In the finale of our video series, filmed in France, we visit passionate biodynamic advocate Gérard Bertrand at the center of his operations, Château L'Hospitalet, just outside his beloved hometown of Narbonne.
We also had a chance to visit his flagship Clos D'Ora estate, a biodynamic jewel nestled in Minervois La Livinière. This property is a shining example of his commitment to making the Languedoc a new French classic. Bertrand's passion extends into the winery as evidenced by the t-shirt he is wearing during our interview. Emblazoned with "Be the Change", it reflects Bertrand and his team's commitment to leaving the earth a better place than they found it, and as you will see, they are well on their way. Post-interview, we shared lunch in the garden nearby at the winery's hotel and restaurant where live jazz is a weekly Friday night event, and a Jazz festival, now in its 17th year, draws enthusiasts from around the world. That, along with an art gallery, connects the wine, food, and the Art de Vivre lifestyle Bertrand espouses. But why not watch and listen for yourself to Bertrand as he speaks from his soul on wine, food, and life.
See Anthony's tasting notes below.
At the age of ten, Gérard Bertrand's father, Georges Bertrand, invited his son to work the harvest in his cellars at Domaine de Villemajou at Boutenac in Corbières, Languedoc. The idea was by the time he was fifty and hitting his winemaking stride, Bertrand would have 40 harvests under his belt and possess more information than anyone in the region. Now that Gérard is 54, it would seem the strategy has worked to perfection.
Bertrand spent a decade playing high-level rugby from Narbonne to Paris before returning to the family wine business in 1987. Ever since, he has been on the mission to raise the image of the Languedoc and its exceptional terroirs.
Pioneer is not a moniker that fits this modern Languedoc producer given the region's 2,000 years of wine history that included incursions by the Celts, Greeks, Phoenicians, Romans, Visigoths, Moors, and Franks. But it does permit one to pursue wine on a different path to leave their mark further, or perhaps leave no mark at all, on the landscape.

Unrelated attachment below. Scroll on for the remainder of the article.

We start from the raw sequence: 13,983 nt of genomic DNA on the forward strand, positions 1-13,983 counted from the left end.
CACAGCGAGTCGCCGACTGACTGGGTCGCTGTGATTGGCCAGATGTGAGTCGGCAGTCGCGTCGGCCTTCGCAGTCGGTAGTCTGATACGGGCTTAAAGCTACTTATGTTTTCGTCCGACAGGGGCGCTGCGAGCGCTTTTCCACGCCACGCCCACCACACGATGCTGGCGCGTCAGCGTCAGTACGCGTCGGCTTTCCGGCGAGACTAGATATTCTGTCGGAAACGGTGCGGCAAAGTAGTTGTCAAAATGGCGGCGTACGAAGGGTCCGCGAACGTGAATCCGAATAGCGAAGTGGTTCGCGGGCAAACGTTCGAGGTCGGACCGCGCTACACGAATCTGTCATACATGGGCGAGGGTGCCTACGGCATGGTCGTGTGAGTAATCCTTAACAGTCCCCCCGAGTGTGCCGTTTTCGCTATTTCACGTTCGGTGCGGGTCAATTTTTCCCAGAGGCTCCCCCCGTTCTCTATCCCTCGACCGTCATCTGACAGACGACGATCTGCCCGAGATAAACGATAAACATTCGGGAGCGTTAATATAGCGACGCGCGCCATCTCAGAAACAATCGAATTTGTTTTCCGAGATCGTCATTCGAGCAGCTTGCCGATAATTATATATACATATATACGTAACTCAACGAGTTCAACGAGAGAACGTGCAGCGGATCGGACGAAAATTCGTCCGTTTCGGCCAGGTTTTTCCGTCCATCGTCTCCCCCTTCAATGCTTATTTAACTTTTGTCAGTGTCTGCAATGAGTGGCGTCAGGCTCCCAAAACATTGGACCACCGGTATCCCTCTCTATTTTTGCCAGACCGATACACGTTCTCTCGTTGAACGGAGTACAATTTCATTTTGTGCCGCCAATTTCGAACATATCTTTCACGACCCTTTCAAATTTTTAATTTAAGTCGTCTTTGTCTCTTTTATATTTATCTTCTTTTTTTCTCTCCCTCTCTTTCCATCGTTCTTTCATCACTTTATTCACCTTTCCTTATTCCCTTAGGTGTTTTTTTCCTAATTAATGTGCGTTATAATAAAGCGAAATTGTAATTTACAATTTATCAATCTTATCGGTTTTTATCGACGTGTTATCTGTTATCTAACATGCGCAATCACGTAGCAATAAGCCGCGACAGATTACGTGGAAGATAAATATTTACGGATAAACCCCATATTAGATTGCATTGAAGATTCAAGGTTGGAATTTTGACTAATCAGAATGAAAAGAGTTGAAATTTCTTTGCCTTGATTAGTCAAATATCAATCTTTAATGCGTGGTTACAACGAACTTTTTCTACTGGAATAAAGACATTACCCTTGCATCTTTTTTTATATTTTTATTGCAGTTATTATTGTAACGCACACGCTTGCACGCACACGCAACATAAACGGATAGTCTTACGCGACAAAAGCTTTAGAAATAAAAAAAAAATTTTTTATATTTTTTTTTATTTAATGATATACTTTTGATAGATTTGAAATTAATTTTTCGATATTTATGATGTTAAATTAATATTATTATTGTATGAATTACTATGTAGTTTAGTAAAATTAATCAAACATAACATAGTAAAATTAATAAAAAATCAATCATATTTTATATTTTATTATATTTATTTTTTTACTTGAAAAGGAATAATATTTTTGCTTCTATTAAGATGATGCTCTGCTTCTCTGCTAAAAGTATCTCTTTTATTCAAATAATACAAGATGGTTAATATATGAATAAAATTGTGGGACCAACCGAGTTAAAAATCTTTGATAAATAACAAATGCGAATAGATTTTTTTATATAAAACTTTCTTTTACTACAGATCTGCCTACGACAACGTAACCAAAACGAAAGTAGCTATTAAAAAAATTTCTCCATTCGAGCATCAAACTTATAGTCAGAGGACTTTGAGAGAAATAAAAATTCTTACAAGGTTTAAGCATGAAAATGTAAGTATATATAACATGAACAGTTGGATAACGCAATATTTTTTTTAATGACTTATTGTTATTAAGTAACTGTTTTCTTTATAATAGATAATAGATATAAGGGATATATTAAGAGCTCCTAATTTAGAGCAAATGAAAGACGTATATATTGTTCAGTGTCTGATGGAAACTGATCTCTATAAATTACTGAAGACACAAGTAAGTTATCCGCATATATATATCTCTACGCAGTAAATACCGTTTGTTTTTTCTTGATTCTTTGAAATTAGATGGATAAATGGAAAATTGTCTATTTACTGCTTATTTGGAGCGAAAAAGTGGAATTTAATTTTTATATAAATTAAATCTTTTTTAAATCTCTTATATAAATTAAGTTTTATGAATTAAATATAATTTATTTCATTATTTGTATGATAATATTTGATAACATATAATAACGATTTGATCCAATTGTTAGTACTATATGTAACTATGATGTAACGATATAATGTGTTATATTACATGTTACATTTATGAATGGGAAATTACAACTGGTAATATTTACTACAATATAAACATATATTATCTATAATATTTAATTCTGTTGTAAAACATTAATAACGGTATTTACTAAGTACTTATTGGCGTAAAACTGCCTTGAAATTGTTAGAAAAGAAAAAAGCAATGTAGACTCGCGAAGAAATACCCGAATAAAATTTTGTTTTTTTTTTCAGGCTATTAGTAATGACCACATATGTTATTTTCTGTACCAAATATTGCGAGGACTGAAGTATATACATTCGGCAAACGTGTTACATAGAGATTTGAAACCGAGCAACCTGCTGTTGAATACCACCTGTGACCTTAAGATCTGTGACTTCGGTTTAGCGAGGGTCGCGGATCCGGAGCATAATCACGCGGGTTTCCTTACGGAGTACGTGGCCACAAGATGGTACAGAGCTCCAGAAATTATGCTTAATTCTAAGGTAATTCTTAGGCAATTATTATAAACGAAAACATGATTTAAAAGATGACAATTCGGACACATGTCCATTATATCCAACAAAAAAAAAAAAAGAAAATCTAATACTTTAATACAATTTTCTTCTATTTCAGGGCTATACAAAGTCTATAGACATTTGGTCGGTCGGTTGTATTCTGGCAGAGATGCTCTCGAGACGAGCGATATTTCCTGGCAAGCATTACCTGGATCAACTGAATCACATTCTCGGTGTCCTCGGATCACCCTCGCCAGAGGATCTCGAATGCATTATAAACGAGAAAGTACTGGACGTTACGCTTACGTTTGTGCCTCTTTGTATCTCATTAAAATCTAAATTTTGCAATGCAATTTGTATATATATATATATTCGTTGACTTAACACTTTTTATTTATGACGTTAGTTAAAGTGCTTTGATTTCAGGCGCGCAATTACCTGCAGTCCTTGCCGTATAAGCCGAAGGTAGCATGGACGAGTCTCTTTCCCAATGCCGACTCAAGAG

For Bertrand, the New Languedoc is on a mission to get back on equal footing with the other great wines of France. One might even suggest in a hundred years, some of the most renowned appellations of France, and some of its best crus, could be located in the south, far from Burgundy, Champagne and Bordeaux. Indeed, after tasting Clos d'Ora and Clos du Temple, the flagship crus at Bertrand, it appears getting to the main stage is more than doable.
The Gérard Bertrand empire includes 14-winemaking estates (12 are biodynamic) across nearly 1,000 hectares of top Languedoc terroirs. The estates are what Bertrand refers to as the "crus of the Languedoc." Gérard Bertrand is also a partner to more than 40 winemaking estates with independent wineries, and ten regional cooperatives with a broad reach across the south. The farming is as sustainable or as natural as it can be, and in many cases, it is entirely organic, or certified Demeter biodynamic.
In his book Wine Moon and Stars - A South of France Experience, Bertrand explains his ultimate goal. "First, there is pleasure; it is the basic emotion that we, as winemakers, need to guarantee our customers." From here, Bertrand suggests, "The wine needs to reveal its place of birth, emphasize its terroir, its regionality, its appellation of origin. But stirring emotion is the end game. Only the most exceptional wines travel directly to the heart, provoking that particular alchemy that comes from the perfect blend of friends and wine served at the right temperature, in the right glass and balanced by the perfect food."
Speaking of food, travellers can experience the south of France in style at Bertrand's hotel at Château L'Hospitalet, 10 minutes from the centre of Narbonne, and 10 minutes from the Mediterranean. In the heart of the La Clape Massif conservation area and overlooking the Mediterranean Sea, L'Hospitalet boasts walks through the vineyards, vegetable, and herb gardens, or a leisurely hike to the sea. In addition to the aforementioned Friday night jazz concerts, biodynamic vineyard walks, and the restaurant offerings, 24 wines and three set menus are available, speaking to the Occidental experience known fondly as the Art de Vivre.
Gerard Bertrand is rearranging the French wine map with excellence and "savoir-faire", or know-how, as Bertrand puts it, but equally important is "sharing of knowledge." Bertrand's wines are somewhat scarce in British Columbia at the moment; we can only hope retailers wake up before it is too late.
French Short Film Series: